All too often, FIRE’s message—that engaging in meaningful debate with controversial speakers is more useful than censoring them—falls on deaf ears.
However, Miami University (OH) bucked the growing disinvitation trend by refusing to rescind its speaking invitation to columnist George Will, despite pressure to do so from students and faculty. By refusing to abandon its commitment to the marketplace of ideas, the university allowed debate to flourish on campus last night. This is welcome news, especially after Scripps College denied its students the opportunity to engage in meaningful debate by disinviting Will in response to his controversial column on sexual assault.
Will spoke to Miami students yesterday afternoon on the rise of progressivism in government, and after his speech ended, the floor was opened up to questions from audience members. As Emily Williams reports for The Miami Student, student Laura Uribe came forward and asked Will to explain and justify his statements on sexual assault:
She asked him again to clarify what he meant by victim “privileges.”
Will briefly referenced the attention that victims can receive before going into a description of his opinions on campus speech codes restricting First Amendment rights.
The audience enthusiastically applauded. Although she never felt her question received a clear answer, Uribe appreciated having a chance to contribute to the discussion.
“I was grateful to have the opportunity to ask my question as a way to challenge his beliefs and stand up for my own,” she said.
Uribe later told The Miami Student that “This is an issue that makes so many people uncomfortable. The more we talk about it, the more progress we will make.” By engaging Will in discussion, rather than silencing him, Uribe and her peers not only voiced their views, but allowed Will to defend his own. Although not all audience members were persuaded by Will’s argument, The Miami Student reports that “everyone left talking.”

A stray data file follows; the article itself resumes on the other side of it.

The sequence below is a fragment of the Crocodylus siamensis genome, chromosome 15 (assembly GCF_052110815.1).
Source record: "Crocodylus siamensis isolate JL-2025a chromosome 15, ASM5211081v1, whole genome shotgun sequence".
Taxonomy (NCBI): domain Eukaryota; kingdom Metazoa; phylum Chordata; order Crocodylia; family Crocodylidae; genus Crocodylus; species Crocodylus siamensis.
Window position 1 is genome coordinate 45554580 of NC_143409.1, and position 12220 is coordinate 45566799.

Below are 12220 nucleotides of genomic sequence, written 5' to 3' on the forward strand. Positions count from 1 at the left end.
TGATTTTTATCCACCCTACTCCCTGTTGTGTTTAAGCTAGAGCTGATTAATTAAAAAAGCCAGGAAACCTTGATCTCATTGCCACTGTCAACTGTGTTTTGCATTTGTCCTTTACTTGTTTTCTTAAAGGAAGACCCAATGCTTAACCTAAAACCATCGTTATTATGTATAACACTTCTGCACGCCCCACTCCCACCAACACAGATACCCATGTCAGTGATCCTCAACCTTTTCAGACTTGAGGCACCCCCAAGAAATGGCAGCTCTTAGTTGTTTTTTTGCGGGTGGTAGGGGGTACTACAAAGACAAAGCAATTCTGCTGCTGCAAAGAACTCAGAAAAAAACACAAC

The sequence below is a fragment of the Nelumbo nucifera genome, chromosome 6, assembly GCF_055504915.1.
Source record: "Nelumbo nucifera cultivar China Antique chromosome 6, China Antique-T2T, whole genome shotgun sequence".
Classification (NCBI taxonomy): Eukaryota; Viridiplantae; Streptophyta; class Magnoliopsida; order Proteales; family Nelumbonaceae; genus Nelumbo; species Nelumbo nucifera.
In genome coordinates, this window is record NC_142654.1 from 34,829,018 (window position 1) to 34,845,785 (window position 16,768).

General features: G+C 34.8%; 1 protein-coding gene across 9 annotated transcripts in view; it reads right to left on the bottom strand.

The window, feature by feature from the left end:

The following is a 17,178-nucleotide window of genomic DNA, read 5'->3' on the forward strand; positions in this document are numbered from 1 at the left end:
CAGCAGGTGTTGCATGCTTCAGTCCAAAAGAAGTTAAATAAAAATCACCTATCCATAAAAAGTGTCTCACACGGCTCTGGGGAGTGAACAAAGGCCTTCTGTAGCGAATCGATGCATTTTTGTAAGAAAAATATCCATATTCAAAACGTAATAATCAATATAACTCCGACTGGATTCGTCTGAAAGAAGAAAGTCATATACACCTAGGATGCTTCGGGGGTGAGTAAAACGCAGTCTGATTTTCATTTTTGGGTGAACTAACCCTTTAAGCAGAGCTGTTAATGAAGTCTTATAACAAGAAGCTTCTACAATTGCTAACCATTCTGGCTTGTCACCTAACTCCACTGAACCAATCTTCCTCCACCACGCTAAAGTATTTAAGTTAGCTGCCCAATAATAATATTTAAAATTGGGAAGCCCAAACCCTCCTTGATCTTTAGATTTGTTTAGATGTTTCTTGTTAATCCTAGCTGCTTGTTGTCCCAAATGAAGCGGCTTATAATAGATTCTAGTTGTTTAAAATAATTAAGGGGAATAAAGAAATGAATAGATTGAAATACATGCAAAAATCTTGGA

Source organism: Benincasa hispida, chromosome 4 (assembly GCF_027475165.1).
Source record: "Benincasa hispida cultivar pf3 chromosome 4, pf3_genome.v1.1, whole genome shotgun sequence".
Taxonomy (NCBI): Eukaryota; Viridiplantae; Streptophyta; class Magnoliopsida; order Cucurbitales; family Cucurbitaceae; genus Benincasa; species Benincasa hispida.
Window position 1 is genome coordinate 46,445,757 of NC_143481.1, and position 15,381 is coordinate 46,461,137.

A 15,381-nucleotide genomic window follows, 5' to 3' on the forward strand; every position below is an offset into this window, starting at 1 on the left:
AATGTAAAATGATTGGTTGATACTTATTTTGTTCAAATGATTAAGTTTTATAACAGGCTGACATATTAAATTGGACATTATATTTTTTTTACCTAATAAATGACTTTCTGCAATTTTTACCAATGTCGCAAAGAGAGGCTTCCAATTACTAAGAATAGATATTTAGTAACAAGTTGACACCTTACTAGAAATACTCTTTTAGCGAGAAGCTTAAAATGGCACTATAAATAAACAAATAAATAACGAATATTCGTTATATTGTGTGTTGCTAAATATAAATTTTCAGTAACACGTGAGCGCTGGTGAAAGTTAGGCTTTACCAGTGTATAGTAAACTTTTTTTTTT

It’s inspiring not only to see colleges refuse to bow to the demands of would-be censors, but also to see the important discussion that is enabled only by the free exchange of ideas between students and speakers—even (and especially) if those ideas are controversial.
Richard Campbell, former journalist and chair of the Media, Journalism and Film Department at Miami, was impressed by the discussion created by Will’s lecture and spoke to The Miami Student after Will’s speech. He said that although he disagreed with Will’s message, he would refuse to petition against Will’s invitation:
“I’m a believer in more speech, not less speech,” he said. “If he wasn’t coming, what would that accomplish?”
And students’ interactions with Will weren’t the only spurs for important discussions. In another example of answering speech with more speech, students engaged in protest long before Will’s lecture even began:
The nearer Will’s lecture approached, the larger the protesting crowd grew. Cars passing through the intersection honked their horns in affirmation, initiating satisfied cheers from the protesters. In lieu of signs, some young women held up T-shirts made for this year’s Clothesline Project, an annual display of shirts made by survivors of sexual assault in the community.
According to Alexis Doolittle, an intern at Miami’s Women’s Center, more T-shirts were made for this year’s project than ever before. She, along with Deanna Williams, another intern for the Women’s Center, handed out neon fliers with sexual assault statistics to everyone who passed through the crowd. They had been working to spread the word via email to student organizations about the protest. Even though they knew there were plenty of students at Miami who felt strongly about the issue, they were impressed by the turnout.
“It’s empowering; it really is,” Williams said.
FIRE commends George Will, Miami University, and the students who seized an opportunity for dialogue for reminding other schools that disinvitations only silence important discussions like these before they start. Last night’s experience at Miami proves that engaging in difficult discussions rather than censoring them empowers students.